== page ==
"The Merv Griffin Show"
Seinfeld episode
Episode no.Season 9
Episode 6
Directed byAndy Ackerman
Written byBruce Eric Kaplan
Production code906
Original air dateNovember 6, 1997
Guest appearances
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"The Merv Griffin Show" is the 162nd episode of the NBC sitcom Seinfeld. This was the sixth episode of the ninth and final season. It aired on November 6, 1997 and appeared on DVD ten years later.[1] In this episode, Kramer finds the original set for The Merv Griffin Show and uses it to revive the show in his apartment, Elaine contends with a new co-worker who stealthily sidles behind her, and Jerry drugs his girlfriend so that he can play with her collection of toys.

Plot

Kramer stumbles across the set of The Merv Griffin Show in a dumpster. He takes the discarded set pieces and recreates The Merv Griffin Show set in his apartment. He pretends the show is still on the air and acts as the new host, playing the show's theme whenever "guests" come onto the set, and conducting interviews with them. Kramer adds Newman as a co-host for his "show".

George's girlfriend, Miranda, is so appalled when George runs over some pigeons with his car that she stops having sex with him. George is baffled that pigeons no longer move out of the way when he approaches them. Not wanting to worsen his standing with Miranda, George swerves to avoid a pigeon, but instead hits a squirrel. Miranda pressures George into paying for surgery required to save the squirrel's life and housing it during its rehabilitation.

Jerry is intrigued with his new girlfriend Celia's vintage toy collection that she refuses to let him touch. When Celia asks for a pain reliever, he gives her a nighttime pain reliever so he can play with her toys while she sleeps. George wants in on this, so they treat Celia to a dinner of turkey (which contains tryptophan) and red wine, followed by a four-hour home movie. Once she is asleep, Jerry and George play with the toys. Elaine joins in as well. Jerry tells Kramer about this; Kramer is horrified by Jerry's actions.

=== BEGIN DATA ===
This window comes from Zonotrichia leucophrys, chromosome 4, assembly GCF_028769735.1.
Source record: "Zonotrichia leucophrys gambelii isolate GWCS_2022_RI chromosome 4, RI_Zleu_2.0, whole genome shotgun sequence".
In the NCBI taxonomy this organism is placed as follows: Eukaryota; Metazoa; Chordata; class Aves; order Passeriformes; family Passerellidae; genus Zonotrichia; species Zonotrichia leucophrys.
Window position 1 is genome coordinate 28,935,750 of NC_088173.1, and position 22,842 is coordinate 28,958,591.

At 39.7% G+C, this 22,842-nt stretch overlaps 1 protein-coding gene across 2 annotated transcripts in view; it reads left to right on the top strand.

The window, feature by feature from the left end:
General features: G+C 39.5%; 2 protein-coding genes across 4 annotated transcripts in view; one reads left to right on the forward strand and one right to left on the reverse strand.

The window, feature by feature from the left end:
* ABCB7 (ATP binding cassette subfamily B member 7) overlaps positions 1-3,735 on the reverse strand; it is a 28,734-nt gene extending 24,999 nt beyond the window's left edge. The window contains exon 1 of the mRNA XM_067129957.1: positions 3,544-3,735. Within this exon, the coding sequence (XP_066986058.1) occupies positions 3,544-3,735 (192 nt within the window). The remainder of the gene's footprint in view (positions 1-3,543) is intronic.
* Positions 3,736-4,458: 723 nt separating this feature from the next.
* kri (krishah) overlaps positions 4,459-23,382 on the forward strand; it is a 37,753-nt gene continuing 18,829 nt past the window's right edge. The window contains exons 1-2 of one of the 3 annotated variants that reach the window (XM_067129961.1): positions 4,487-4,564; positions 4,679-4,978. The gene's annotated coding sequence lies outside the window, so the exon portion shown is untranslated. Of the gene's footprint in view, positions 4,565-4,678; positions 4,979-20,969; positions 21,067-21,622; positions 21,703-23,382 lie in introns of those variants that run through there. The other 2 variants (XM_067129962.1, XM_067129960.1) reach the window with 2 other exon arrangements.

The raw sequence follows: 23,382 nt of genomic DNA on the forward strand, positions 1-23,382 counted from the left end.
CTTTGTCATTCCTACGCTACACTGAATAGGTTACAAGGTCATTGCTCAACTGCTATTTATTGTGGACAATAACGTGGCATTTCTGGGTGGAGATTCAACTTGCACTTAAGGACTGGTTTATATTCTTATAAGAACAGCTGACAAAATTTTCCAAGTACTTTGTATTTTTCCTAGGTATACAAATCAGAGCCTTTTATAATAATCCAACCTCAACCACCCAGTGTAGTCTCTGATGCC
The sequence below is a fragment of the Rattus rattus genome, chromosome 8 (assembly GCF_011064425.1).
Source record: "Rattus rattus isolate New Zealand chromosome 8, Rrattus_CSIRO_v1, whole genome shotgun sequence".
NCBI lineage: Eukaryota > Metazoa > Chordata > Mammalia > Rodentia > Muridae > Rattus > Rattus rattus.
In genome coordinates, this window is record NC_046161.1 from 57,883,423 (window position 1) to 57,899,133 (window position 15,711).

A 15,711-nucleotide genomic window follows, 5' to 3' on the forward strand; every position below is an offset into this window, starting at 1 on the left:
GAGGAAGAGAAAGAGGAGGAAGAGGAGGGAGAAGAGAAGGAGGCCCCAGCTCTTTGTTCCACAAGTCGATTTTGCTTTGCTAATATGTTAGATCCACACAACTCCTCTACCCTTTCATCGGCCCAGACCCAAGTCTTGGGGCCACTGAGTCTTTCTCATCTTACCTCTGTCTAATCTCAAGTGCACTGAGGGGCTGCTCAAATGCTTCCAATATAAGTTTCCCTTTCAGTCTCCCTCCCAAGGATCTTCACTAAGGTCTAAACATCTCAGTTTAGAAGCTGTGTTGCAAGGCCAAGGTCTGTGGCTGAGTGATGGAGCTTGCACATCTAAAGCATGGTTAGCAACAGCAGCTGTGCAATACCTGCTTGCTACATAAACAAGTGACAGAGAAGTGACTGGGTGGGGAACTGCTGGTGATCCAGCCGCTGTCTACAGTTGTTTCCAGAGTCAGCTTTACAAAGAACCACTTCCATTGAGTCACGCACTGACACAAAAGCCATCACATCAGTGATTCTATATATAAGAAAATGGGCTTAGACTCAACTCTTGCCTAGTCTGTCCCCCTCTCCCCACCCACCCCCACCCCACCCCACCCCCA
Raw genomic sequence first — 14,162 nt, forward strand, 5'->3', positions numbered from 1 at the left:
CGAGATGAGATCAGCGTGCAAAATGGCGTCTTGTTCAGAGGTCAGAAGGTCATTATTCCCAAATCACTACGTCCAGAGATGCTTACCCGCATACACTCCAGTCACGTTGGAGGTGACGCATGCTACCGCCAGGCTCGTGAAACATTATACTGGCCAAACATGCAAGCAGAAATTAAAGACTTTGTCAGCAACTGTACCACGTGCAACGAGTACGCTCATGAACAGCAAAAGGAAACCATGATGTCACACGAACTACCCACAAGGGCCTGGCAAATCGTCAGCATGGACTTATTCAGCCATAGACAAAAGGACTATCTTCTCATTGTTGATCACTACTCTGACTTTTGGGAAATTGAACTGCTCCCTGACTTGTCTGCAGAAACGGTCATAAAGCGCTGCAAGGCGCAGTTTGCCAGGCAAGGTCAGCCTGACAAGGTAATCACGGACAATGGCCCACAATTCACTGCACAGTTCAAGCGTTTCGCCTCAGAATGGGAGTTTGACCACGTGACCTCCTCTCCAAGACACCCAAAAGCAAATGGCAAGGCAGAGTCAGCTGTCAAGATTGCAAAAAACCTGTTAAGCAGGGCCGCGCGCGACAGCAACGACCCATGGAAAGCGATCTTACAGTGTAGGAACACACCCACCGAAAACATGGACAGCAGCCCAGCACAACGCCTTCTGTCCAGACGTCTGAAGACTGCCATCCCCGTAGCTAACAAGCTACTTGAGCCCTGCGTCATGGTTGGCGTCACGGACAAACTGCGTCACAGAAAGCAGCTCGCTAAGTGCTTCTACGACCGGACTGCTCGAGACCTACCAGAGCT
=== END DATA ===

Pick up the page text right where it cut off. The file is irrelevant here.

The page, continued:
Elaine's new co-worker, Lou, moves so quietly that she can't hear him even when he's right behind her. He uses this ability to steal half the credit for her accomplishments by sidling behind her whenever she presents her work. Elaine uses his trick against him by wearing wrestling shoes, but this backfires since Lou's work is shoddy. Elaine gives Tic Tacs to Lou to make him noisy. The sound annoys J. Peterman, who says Elaine will be fired if he hears it again. Elaine suggests Lou use gum instead. Lou says the only gum he enjoys is the Mickey Mouse gumball machine which they stopped making 20 years ago. Elaine and Lou knock out Celia once again to access her gumball machine.

Concerned about his ratings, Kramer changes the format to a tabloid talk show and invites on old friend and animal expert Jim Fowler, who arrives with a hawk. On the "show", Kramer gets Jerry to admit that he has been drugging Celia. Kramer then brings out an angry Celia (who was "backstage"), and goads on their subsequent argument. George brings the squirrel onto the set to get Fowler to take it off his hands, but the hawk goes after it. The Merv Griffin set is destroyed in the process.

Production

The episode's writer, Bruce Eric Kaplan, successfully pitched the story of Jerry borrowing a prized Super Ball from his girlfriend and then losing it; Jerry Seinfeld, being a toy enthusiast, adapted this idea into his girlfriend having a whole collection of vintage toys.[2] The working title for the episode was "The Merv Griffin Set".[3]

The exterior scenes and the shot of the hawk attacking George were filmed on October 13, 1997, with additional scenes shot on October 14, followed by a live audience taping of the scenes in Kramer's apartment on October 15.[3] Since the real set for The Merv Griffin Show had long since been destroyed, the Seinfeld crew had to replicate it, using archival photos of the show for reference.[4] The set for Jerry's apartment had to be dismantled to make room for the Kramer's apartment set.[3] As a result, this is one of the few episodes in which Jerry's apartment is not seen.[citation needed]

References

  1. ^ "The Merv Griffin Show" - TV.com
  2. ^ Kaplan, Bruce Eric; Ackerman, Andy; Alexander, Jason; Louis-Dreyfus, Julia (2007). Seinfeld Season 9: Audio Commentary - "The Merv Griffin Show" (DVD). Sony Pictures Home Entertainment.
  3. ^ a b c Seinfeld Season 9: Notes About Nothing - "The Merv Griffin Show" (DVD). Sony Pictures Home Entertainment. 2007.
  4. ^ Seinfeld Season 9: Inside Look - "The Merv Griffin Show" (DVD). Sony Pictures Home Entertainment. 2007.